For cannabis advocates and the marijuana industry at large, the midterm elections have been like a break in the clouds of an overcast year. All that changed on election day. Or so we hope.

For cannabis advocates and the marijuana industry at large, the midterm elections have been like a break in the clouds of an overcast year. The year began with a gloomy forecast as AG Jeff Sessions rolled back Obama era guidelines for the DOJ. Meanwhile, Washington D.C. lawmakers made only incremental progress on Federal cannabis policy reform. All that changed on election day. Or so we hope.

Americans may not agree on much these days, but one point on which we are clearly in agreement is cannabis reform and putting an end to federal prohibition of marijuana. Approximately two-thirds of Americans are in favor of legalizing marijuana in one form or another, while three-quarters are in agreement that medical marijuana is a good thing. A poll release earlier in 2018 by the Center for American Progress showed 68 percent of U.S. residents support legalization. That’s up from the 12 percent measured by Gallop in 1969.

These sentiments have been rising for some time and are reflected in the fact that today more than 40 U.S. states have marijuana reforms on the books while ten have legalized marijuana for non-medical purposes. And nine of those have set up regulated markets.

Up until November 6th, this groundswell of support was not enough to tip the balance of power in Washington in favor of cannabis reform. Now, with three House Democrats poised to chair major House committees all having pledged to put marijuana reform on the agenda in the next session of Congress, the climate in Washington seems to be turning.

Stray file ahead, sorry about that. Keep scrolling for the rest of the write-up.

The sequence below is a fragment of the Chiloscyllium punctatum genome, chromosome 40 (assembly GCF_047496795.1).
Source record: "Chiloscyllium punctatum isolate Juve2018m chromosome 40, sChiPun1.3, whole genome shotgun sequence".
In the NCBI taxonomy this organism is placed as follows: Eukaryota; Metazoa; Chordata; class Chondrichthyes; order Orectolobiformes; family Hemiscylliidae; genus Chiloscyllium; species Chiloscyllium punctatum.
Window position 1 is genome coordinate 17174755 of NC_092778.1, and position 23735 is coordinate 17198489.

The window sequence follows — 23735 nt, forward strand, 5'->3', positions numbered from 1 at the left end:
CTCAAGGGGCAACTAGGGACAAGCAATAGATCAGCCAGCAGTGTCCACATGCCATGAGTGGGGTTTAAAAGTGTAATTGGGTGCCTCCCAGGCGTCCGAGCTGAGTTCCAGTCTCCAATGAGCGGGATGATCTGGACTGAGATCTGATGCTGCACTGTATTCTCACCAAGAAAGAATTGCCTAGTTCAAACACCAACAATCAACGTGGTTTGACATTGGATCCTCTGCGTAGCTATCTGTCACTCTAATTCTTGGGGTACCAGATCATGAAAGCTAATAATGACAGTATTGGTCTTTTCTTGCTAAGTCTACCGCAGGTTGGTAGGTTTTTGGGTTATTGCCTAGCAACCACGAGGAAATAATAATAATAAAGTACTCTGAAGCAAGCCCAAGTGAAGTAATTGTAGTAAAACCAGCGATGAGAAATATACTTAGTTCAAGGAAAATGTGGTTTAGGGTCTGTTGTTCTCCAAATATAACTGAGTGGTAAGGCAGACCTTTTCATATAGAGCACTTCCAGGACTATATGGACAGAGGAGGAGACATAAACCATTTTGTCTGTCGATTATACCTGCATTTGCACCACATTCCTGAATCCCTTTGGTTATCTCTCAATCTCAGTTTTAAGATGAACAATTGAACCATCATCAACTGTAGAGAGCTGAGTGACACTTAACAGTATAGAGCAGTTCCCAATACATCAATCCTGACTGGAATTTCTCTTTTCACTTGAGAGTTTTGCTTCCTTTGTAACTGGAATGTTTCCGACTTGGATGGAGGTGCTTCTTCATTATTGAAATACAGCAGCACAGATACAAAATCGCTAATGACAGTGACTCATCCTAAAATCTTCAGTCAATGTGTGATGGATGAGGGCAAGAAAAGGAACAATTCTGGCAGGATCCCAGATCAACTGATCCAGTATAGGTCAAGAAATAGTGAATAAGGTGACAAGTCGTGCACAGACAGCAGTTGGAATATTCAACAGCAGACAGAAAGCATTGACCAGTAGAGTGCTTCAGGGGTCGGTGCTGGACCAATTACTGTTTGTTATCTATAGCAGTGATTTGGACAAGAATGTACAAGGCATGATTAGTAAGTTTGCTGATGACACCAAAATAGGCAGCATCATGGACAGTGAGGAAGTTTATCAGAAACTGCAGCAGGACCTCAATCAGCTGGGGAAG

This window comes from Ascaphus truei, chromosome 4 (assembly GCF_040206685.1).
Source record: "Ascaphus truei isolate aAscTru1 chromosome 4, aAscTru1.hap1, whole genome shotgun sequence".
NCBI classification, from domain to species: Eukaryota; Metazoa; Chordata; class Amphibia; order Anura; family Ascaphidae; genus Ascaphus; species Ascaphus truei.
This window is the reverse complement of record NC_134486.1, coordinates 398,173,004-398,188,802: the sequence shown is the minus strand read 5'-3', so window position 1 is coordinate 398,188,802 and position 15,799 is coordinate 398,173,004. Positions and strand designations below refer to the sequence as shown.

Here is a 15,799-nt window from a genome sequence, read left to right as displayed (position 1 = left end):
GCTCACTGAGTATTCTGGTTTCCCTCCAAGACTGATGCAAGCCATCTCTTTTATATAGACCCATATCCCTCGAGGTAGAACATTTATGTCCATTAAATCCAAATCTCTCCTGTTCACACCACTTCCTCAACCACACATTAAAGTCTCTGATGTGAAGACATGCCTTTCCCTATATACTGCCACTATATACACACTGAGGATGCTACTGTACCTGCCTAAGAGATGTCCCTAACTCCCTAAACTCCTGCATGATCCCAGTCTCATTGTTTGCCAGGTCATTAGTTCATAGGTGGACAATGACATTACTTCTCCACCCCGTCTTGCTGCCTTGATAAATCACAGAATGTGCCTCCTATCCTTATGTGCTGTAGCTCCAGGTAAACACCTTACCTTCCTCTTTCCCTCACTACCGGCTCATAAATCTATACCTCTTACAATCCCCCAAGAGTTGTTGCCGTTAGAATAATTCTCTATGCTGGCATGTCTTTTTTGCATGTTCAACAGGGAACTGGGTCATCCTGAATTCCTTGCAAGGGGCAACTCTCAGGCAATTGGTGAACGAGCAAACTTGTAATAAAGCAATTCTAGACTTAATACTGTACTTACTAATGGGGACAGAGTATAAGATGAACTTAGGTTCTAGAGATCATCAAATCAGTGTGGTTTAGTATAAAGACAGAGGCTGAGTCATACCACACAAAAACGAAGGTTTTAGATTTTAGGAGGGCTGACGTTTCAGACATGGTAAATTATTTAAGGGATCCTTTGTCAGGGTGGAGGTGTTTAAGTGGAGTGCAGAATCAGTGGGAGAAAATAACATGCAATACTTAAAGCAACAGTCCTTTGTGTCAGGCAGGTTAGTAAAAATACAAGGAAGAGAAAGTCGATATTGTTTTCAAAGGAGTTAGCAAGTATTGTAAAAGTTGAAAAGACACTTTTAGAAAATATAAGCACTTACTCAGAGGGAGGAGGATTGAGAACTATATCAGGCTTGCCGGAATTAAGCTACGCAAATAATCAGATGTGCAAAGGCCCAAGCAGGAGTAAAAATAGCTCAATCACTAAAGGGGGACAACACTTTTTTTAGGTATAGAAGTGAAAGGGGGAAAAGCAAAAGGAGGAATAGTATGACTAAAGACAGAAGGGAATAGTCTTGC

Some of the big, hairy issues which are now sure to gather steam include states’ rights, racial justice, banking and tax reforms, and sensible scheduling of cannabis by the DEA.


What Gun Owners Need To Know Before Getting a Medical Marijuana Card

Can patients with a medical marijuana card buy or own guns? If the majority of Americans had their way, the answer would be yes. However, the federal government says otherwise. In this post, we’ll talk about why federal gun laws trump state laws as they pertain to medical marijuana use and gun ownership.

If you’re a gun owner, or you’re considering buying a gun, you really need to think twice before applying for a medical marijuana card. Why? Because under federal law, Americans are forced to choose between having a medical marijuana card or giving up their inalienable right to bear arms.

In the past few years, more than two-thirds of U.S. states have embraced the legalization of medical marijuana. Millions of Americans are now finding medical marijuana to be an effective method of alleviating the symptoms of a wide variety of medical conditions including Parkinson’s disease, ALS, MS, PTSD, chronic pain, and cancer. And the trend continues as the vast majority of Americans favor legalizing marijuana at the federal level.

In recent months a global pandemic, as well as racial and political tensions, have resulted in a nationwide spike in demand for guns. Ironically, as the sale of both guns and marijuana skyrocket, many marijuana users are shocked to discover that gun ownership and marijuana use …Read More